“We interviewed several people who knew them in Liverpool before they were famous, and they said they had very much a working class mentality in as much as they expected to work 50 weeks a year and maybe take two weeks off,” says Cassidy.

Another important business lesson from the Beatles: admit your mistakes and learn from them. The group reportedly disliked touring but for several years, it was its primary source of income and consumed much time and energy. So, the Beatles steadily developed other revenue streams from royalties and films, eventually abandoning the concert circuit altogether in favor of more creative studio work.

The Beatles, (from left) Paul McCartney, Ringo Starr, John Lennon and George Harrison board a plane for England at a New York airport in 1964.
The Beatles, (from left) Paul McCartney, Ringo Starr, John Lennon and George Harrison board a plane for England at a New York airport in 1964.

“They were expanding into different markets. They decided to stop touring," Courtney says. "They decided, as their music evolved, that they could actually let their records go on tour for them, in place of them. So as their career developed, their music developed. And as their music developed, their career developed.”

Just as vital as picking the right business partners, Cassidy says, is finding good managers. The Fab Four’s success is due, in no small measure, to Brian Epstein.

“When Brian Epstein, their manager, came on the scene, they were wise enough to give up a certain amount of control over the way they looked, the way they presented themselves and to allow him to get them ready for their close-ups. He put them into the matching suits and began to shop them to record labels in London - all things that they would never have been able to accomplish on their own.”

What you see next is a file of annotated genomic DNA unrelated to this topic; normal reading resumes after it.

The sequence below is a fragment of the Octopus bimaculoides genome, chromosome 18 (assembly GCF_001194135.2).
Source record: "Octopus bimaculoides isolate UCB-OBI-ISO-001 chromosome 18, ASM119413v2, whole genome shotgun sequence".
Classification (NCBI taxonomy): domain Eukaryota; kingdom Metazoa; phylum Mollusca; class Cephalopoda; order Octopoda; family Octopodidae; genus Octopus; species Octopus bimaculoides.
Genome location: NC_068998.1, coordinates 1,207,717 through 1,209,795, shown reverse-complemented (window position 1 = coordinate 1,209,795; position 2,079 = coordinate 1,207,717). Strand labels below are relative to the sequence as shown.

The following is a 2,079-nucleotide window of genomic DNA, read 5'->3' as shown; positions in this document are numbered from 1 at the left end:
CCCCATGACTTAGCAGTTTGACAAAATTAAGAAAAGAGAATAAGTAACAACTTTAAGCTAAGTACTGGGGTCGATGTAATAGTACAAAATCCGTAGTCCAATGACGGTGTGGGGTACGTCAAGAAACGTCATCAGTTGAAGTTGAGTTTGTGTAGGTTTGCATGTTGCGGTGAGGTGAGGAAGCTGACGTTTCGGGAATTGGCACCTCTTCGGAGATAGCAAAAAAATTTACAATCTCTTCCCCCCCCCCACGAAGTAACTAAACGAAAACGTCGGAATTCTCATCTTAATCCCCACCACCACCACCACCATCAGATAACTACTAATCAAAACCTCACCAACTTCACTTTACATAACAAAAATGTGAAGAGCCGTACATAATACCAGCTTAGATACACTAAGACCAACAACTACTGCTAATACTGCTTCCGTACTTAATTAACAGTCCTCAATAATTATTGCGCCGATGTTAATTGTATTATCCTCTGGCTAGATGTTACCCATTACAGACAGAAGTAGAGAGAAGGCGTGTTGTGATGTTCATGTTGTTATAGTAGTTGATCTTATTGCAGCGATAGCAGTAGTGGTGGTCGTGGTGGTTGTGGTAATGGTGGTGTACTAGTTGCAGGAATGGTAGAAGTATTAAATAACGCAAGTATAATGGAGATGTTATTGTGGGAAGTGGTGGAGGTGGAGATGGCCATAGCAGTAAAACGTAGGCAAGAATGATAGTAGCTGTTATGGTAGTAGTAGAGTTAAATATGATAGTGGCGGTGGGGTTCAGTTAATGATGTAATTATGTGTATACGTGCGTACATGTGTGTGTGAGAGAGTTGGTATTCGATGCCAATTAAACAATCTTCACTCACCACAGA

That helped the Beatles create an image, a trademark of sorts, that set them apart from other bands of the era.

“They did have a certain natural flair for creating an impression on people. They all sported the same haircut, the logo on the drumhead and the way they shook their heads when they were singing, even down to their sense of humor and their accent," Cassidy says. "They all came to America speaking with a very distinct Liverpool accent called 'Scouse.' It seems to me that they were very much aware of creating a distinctive and sort of consistent presence in the marketplace, which you could call a brand.”

And one of the most important elements of that brand, says Courtney, was the sheer creative joy the Beatles shared with their audiences.

“They had so much fun doing what they were doing. They loved the press conferences. They loved to have those short answers. They had fun with each other. That was an important part of their success and it’s sometimes overlooked in their success and in the success of other businesses.”